The reduction of output in major tea exporting countries such as Kenyan, India and Sri Lanka, will push up tea prices, benefiting Vietnamese enterprises in the short term.
According to the Ministry of Industry and Trade, Vietnam exported 103,000 tonnes of tea worth 164 million USD in the first nine months of 2017, representing year-on-year rises of 12 percent and 11.2 percent respectively.
Pakistan, Taiwan and Russia were the biggest importers of tea from Vietnam, accounting for 51.5 percent of Vietnam’s total tea export turnover in the January-August period.
Besides opportunities, Vietnamese tea exporters are facing a number of challenges related to production costs, processing technology, quality standards, and marketing.
In the context of global economic integration, apart from tariff reduction, businesses have to suffer pressure from technical barriers, especially regarding food hygiene and safety.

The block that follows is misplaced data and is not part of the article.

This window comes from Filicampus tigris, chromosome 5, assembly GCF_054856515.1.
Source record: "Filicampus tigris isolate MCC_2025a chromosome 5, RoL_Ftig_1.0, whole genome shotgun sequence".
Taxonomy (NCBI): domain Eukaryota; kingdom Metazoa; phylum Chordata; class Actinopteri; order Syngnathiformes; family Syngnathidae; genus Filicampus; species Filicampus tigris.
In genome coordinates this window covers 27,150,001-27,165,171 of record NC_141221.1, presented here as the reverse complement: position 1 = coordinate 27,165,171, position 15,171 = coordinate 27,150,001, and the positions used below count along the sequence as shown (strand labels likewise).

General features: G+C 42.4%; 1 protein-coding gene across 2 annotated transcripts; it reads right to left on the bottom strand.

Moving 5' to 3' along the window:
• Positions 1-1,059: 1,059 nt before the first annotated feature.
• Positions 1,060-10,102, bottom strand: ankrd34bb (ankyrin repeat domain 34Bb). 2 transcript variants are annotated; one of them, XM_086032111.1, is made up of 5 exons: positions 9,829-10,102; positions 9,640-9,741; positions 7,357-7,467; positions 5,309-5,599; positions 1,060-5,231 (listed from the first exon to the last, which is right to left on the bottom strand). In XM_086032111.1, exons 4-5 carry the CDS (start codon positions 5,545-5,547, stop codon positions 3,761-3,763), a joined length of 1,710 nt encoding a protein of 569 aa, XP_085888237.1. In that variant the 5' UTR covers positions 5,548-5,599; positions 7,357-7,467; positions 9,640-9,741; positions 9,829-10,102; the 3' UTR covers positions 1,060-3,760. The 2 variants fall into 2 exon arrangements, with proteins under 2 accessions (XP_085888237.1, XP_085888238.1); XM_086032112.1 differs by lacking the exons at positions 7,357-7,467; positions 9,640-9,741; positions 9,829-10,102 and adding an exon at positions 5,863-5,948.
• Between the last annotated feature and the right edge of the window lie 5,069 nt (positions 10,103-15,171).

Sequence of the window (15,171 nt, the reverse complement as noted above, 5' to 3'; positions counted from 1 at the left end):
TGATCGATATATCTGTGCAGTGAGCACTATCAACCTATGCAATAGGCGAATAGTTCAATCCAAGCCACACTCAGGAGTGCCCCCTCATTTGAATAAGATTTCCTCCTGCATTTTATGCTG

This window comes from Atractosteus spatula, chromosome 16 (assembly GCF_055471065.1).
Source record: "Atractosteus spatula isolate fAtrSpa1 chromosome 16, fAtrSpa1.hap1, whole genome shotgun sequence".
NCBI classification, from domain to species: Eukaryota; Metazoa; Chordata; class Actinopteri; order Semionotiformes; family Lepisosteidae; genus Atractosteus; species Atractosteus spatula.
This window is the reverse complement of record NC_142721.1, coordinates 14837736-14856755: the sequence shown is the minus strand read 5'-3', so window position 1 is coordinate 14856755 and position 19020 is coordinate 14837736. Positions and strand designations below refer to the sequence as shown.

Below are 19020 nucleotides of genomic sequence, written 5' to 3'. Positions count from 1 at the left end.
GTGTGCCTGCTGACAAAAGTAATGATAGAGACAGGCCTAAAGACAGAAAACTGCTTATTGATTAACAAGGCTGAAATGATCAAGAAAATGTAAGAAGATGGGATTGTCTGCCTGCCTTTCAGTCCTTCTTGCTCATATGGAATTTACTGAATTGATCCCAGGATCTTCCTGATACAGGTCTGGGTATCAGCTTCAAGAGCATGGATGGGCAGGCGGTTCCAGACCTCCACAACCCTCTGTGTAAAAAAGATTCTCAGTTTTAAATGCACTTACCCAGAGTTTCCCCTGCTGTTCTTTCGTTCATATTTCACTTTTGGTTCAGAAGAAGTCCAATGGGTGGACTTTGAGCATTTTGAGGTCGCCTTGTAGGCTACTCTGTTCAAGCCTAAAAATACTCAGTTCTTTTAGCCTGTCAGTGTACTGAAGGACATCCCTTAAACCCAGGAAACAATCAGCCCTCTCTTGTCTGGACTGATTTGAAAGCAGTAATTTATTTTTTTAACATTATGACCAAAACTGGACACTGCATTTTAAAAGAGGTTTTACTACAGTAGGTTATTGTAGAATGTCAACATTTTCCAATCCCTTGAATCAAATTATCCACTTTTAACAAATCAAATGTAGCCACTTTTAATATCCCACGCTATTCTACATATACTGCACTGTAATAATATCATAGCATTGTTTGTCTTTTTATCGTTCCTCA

To ensure sustainable growth of tea exports, local exporters need to join global value chains, promote tea production models meeting Good Agricultural Practice (VietGap) standards, build up brand names and invest in technology to penetrate into such choosy markets as the US and European Union (EU).
Vietnam has exported tea products to 110 countries and territories worldwide, with the Vietnamese tea brand names registered for protection in 70 countries and regions.
Vietnam is now the world’s seventh largest tea producer and fifth biggest tea exporter with 124,000 hectares under tea farming and over 500 facilities which produces more than 500,000 tonnes of dried tea per year.